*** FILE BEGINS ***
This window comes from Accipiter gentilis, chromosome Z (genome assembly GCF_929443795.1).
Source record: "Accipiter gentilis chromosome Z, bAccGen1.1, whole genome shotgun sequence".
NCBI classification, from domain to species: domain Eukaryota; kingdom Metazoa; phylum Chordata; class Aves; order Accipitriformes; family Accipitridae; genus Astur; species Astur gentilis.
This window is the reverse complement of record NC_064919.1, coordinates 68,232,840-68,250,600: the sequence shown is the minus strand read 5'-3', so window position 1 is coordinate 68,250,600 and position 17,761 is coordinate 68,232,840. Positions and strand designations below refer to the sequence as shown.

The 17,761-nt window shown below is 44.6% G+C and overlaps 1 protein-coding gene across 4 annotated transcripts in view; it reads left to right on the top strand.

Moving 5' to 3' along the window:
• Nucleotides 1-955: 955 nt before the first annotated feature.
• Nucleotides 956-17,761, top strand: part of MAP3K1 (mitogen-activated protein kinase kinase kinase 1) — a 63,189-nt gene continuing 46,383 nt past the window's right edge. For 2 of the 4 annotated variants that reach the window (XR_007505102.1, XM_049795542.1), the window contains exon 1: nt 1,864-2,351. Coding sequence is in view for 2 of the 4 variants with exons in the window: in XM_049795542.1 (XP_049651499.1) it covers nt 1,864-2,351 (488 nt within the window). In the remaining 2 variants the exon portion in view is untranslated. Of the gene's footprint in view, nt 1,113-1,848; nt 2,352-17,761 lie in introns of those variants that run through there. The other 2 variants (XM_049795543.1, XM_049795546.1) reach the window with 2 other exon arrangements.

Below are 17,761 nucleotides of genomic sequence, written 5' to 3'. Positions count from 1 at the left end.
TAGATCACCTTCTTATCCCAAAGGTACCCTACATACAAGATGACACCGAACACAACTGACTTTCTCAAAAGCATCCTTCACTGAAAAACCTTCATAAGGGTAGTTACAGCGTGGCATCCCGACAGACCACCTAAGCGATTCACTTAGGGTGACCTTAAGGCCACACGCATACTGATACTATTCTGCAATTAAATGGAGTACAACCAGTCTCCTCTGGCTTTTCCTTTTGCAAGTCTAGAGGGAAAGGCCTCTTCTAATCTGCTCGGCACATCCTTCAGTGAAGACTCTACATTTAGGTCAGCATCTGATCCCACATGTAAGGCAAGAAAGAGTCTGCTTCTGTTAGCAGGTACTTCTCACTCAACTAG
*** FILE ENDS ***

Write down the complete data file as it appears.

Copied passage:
This window comes from Accipiter gentilis, chromosome Z (genome assembly GCF_929443795.1).
Source record: "Accipiter gentilis chromosome Z, bAccGen1.1, whole genome shotgun sequence".
NCBI classification, from domain to species: domain Eukaryota; kingdom Metazoa; phylum Chordata; class Aves; order Accipitriformes; family Accipitridae; genus Astur; species Astur gentilis.
This window is the reverse complement of record NC_064919.1, coordinates 68,232,840-68,250,600: the sequence shown is the minus strand read 5'-3', so window position 1 is coordinate 68,250,600 and position 17,761 is coordinate 68,232,840. Positions and strand designations below refer to the sequence as shown.

The 17,761-nt window shown below is 44.6% G+C and overlaps 1 protein-coding gene across 4 annotated transcripts in view; it reads left to right on the top strand.

Moving 5' to 3' along the window:
• Nucleotides 1-955: 955 nt before the first annotated feature.
• Nucleotides 956-17,761, top strand: part of MAP3K1 (mitogen-activated protein kinase kinase kinase 1) — a 63,189-nt gene continuing 46,383 nt past the window's right edge. For 2 of the 4 annotated variants that reach the window (XR_007505102.1, XM_049795542.1), the window contains exon 1: nt 1,864-2,351. Coding sequence is in view for 2 of the 4 variants with exons in the window: in XM_049795542.1 (XP_049651499.1) it covers nt 1,864-2,351 (488 nt within the window). In the remaining 2 variants the exon portion in view is untranslated. Of the gene's footprint in view, nt 1,113-1,848; nt 2,352-17,761 lie in introns of those variants that run through there. The other 2 variants (XM_049795543.1, XM_049795546.1) reach the window with 2 other exon arrangements.

Below are 17,761 nucleotides of genomic sequence, written 5' to 3'. Positions count from 1 at the left end.
TAGATCACCTTCTTATCCCAAAGGTACCCTACATACAAGATGACACCGAACACAACTGACTTTCTCAAAAGCATCCTTCACTGAAAAACCTTCATAAGGGTAGTTACAGCGTGGCATCCCGACAGACCACCTAAGCGATTCACTTAGGGTGACCTTAAGGCCACACGCATACTGATACTATTCTGCAATTAAATGGAGTACAACCAGTCTCCTCTGGCTTTTCCTTTTGCAAGTCTAGAGGGAAAGGCCTCTTCTAATCTGCTCGGCACATCCTTCAGTGAAGACTCTACATTTAGGTCAGCATCTGATCCCACATGTAAGGCAAGAAAGAGTCTGCTTCTGTTAGCAGGTACTTCTCACTCAACTAG